'WSJ' Steers Neutral Course On Trump

Most of America’s major newspapers and news media organizations have made no secret of their feelings about President Donald Trump, in both their journalism and editorial writing. There’s one notable exception, The Wall Street Journal.

Editor-in-chief Gerard Baker has been trying to steer a more neutral course on the president, in part by pushing back on what he considers overt editorializing by reporters assigned to straight news.

Baker made at least one such intervention to tone down the newspaper’s coverage of Trump’s combative rally in Phoenix, according to WSJ’s rival, The New York Times, which obtained several internal emails from the WSJ edit chief laying down the law.

Among other things, the emails help point out the fine line between interpretation and explication (valid journalistic aims), and opinion and persuasion (the proper realm of the editorial page). 

The NYT reprinted portions of emails in which Baker chastised staffers early Wednesday morning after seeing the first draft of the article covering Trump’s rally, writing, “Sorry. This is commentary dressed up as news reporting.” Baker later remarked: “Could we please just stick to reporting what he said rather than packaging it in exegesis and selective criticism?”



A number of phrases appeared in the first draft of the article that didn’t show up in the published version, suggesting that Baker took particular exception to these. They included a sentence claiming the protests in Charlottesville, Virginia, which preceded the Phoenix rally, were “reshaping” Trump’s presidency.

The WSJ also axed a sentence claiming that Trump’s Phoenix speech “pivoted away from remarks a day earlier, in which he had solemnly called for unity.”

It’s unclear whether the emails were leaked to the NYT by disgruntled WSJ reporters on this occasion, but some members of the WSJ newsroom have resorted to similar tactics when displeased with past editorial leadership.

Earlier this month, Politico took a swipe at the WSJ by publishing the entire transcript of an interview between Trump, Baker and other WSJ editors and reporters, after the WSJ only deigned to print excerpts of the interview. It left some newsworthy remarks on the cutting room floor, according to many media pundits.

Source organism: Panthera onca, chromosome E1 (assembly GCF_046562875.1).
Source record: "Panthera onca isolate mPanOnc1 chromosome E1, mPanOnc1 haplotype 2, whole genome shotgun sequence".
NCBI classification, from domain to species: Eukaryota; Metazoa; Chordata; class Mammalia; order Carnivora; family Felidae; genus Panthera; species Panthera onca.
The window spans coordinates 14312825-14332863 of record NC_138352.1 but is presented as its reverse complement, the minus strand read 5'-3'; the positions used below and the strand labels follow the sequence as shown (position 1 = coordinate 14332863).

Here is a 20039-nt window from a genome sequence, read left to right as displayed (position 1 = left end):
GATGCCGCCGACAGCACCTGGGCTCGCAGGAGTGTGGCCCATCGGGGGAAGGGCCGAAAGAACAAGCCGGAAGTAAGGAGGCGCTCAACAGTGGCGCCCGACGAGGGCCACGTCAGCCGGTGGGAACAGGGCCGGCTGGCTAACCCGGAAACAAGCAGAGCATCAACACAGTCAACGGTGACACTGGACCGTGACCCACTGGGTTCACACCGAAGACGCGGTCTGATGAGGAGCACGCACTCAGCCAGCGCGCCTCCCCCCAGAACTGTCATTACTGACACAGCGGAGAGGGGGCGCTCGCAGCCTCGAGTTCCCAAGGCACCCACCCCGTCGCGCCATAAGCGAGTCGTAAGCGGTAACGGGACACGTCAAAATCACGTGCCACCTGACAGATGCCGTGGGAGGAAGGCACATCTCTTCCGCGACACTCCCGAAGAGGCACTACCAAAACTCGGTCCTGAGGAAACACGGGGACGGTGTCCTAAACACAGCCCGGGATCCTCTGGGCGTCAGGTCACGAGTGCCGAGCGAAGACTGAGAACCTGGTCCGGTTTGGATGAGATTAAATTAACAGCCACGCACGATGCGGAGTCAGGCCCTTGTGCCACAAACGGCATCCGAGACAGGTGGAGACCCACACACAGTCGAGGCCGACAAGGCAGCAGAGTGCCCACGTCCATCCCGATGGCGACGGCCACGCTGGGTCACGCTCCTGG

Politico apparently obtained the transcript from sources within the WSJ newsroom, who disapproved of Baker’s decision not to publicize the full transcript of the interview, as other newspapers routinely do.

8 comments about "'WSJ' Steers Neutral Course On Trump".
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  1. James Boldebook from CBC, August 28, 2017 at 8:55 a.m.

    Pretty damn shameful when there is only one publication playing it 'neutral' .  Trust in the media is at all time low but most of it is biased commentary..not news. 

  2. Paula Lynn from Who Else Unlimited, August 28, 2017 at 9:15 a.m.

    Cowards. Greedy cowards.

  3. Ted L from NYC Media, August 28, 2017 at 9:39 a.m.

    Not cowards. Reporting is just that - reporting. I'm a democrat and had to take a sleeping pill when Trump won but WSJ is the only newspaper it seems who remembers what it means to report the news and not editorialize with hyperbole each day. 

  4. Gordon Borrell from Borrell Associates, August 28, 2017 at 10:30 a.m.

    Completely agree with Ted L.   I am a former newspaper reporter and editor, and I voted for Hillary.  But I'm disappointed in today's media and have a very difficult time when, for instance, CNN makes a news story about its anchors "calling out" Trump or when more than half the stories on NBC Nightly News have a definitive negative slant against Trump. I was always trained to be impartial as a reporter, to report the facts of a case and not let my opinion or bias enter.  Readers and viewers will decide for themselves.  Because the vast, vast majority of journalists seem to be trying to denigrate Trump, I'd call it courageous, not cowardly, to stand up and say, "Wait a minute. Let's report what we see, not what we think."

  5. Ted L from NYC Media, August 28, 2017 at 10:38 a.m.

    Amen Gordon

  6. Paul Flowers from CIRCA 46, August 28, 2017 at 11:15 a.m.

    Agree with most everyone one else who has commented. It's sad that there is only one major newspaper that is reporting the news rather than pushing itsown agenda.

  7. Chuck Lantz from, network, August 28, 2017 at 12:52 p.m.

    I guess I attended a different school of critical news reading when I was younger, the one that taught me how to mentally "neutralize" any slanted editorializing in a news story.  

    It's very similar to the very simple practice of ignoring, and "reading around" typos.  Thinking that average readers are unable to ignore hyperbole in a news story is like thinking those same readers will assume a misspelled word found in that article must be the "new" official way to spell it. 

    Let's not all take those "fake news" pills just yet. 

  8. David Vossbrink from Retired, August 28, 2017 at 1:04 p.m.

    I hope "neutality" doesn't mean the WSJ won't be rigorously reporting on the flagrant dishonesty, corruption, and incompetence of President Trump and his administration.

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